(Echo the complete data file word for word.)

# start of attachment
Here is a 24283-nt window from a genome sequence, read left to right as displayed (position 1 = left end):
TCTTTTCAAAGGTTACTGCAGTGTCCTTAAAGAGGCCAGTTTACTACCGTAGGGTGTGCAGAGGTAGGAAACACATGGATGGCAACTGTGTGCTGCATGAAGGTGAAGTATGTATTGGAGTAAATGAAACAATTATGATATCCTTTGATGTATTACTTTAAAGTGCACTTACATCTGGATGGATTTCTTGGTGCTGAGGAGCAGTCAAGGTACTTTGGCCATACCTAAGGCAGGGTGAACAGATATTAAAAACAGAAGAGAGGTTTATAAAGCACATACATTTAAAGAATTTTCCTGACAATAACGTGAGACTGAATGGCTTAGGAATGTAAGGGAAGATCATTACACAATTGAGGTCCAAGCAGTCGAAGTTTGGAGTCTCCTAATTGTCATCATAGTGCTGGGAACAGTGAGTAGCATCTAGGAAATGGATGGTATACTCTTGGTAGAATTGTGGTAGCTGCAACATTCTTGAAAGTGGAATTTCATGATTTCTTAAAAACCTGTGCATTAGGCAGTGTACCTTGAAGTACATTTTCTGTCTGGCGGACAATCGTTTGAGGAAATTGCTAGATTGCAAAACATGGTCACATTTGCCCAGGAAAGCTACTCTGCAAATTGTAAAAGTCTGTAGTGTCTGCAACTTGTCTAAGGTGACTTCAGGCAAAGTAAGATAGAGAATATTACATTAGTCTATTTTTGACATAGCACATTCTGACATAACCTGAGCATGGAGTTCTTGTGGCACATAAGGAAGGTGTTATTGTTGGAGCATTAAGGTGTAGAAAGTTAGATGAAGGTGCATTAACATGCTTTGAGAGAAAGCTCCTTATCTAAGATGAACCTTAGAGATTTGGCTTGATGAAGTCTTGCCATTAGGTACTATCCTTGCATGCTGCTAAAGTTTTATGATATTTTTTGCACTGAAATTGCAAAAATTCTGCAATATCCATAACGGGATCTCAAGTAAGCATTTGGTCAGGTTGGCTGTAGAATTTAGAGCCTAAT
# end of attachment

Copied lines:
Here is a 24283-nt window from a genome sequence, read left to right as displayed (position 1 = left end):
TCTTTTCAAAGGTTACTGCAGTGTCCTTAAAGAGGCCAGTTTACTACCGTAGGGTGTGCAGAGGTAGGAAACACATGGATGGCAACTGTGTGCTGCATGAAGGTGAAGTATGTATTGGAGTAAATGAAACAATTATGATATCCTTTGATGTATTACTTTAAAGTGCACTTACATCTGGATGGATTTCTTGGTGCTGAGGAGCAGTCAAGGTACTTTGGCCATACCTAAGGCAGGGTGAACAGATATTAAAAACAGAAGAGAGGTTTATAAAGCACATACATTTAAAGAATTTTCCTGACAATAACGTGAGACTGAATGGCTTAGGAATGTAAGGGAAGATCATTACACAATTGAGGTCCAAGCAGTCGAAGTTTGGAGTCTCCTAATTGTCATCATAGTGCTGGGAACAGTGAGTAGCATCTAGGAAATGGATGGTATACTCTTGGTAGAATTGTGGTAGCTGCAACATTCTTGAAAGTGGAATTTCATGATTTCTTAAAAACCTGTGCATTAGGCAGTGTACCTTGAAGTACATTTTCTGTCTGGCGGACAATCGTTTGAGGAAATTGCTAGATTGCAAAACATGGTCACATTTGCCCAGGAAAGCTACTCTGCAAATTGTAAAAGTCTGTAGTGTCTGCAACTTGTCTAAGGTGACTTCAGGCAAAGTAAGATAGAGAATATTACATTAGTCTATTTTTGACATAGCACATTCTGACATAACCTGAGCATGGAGTTCTTGTGGCACATAAGGAAGGTGTTATTGTTGGAGCATTAAGGTGTAGAAAGTTAGATGAAGGTGCATTAACATGCTTTGAGAGAAAGCTCCTTATCTAAGATGAACCTTAGAGATTTGGCTTGATGAAGTCTTGCCATTAGGTACTATCCTTGCATGCTGCTAAAGTTTTATGATATTTTTTGCACTGAAATTGCAAAAATTCTGCAATATCCATAACGGGATCTCAAGTAAGCATTTGGTCAGGTTGGCTGTAGAATTTAGAGCCTAAT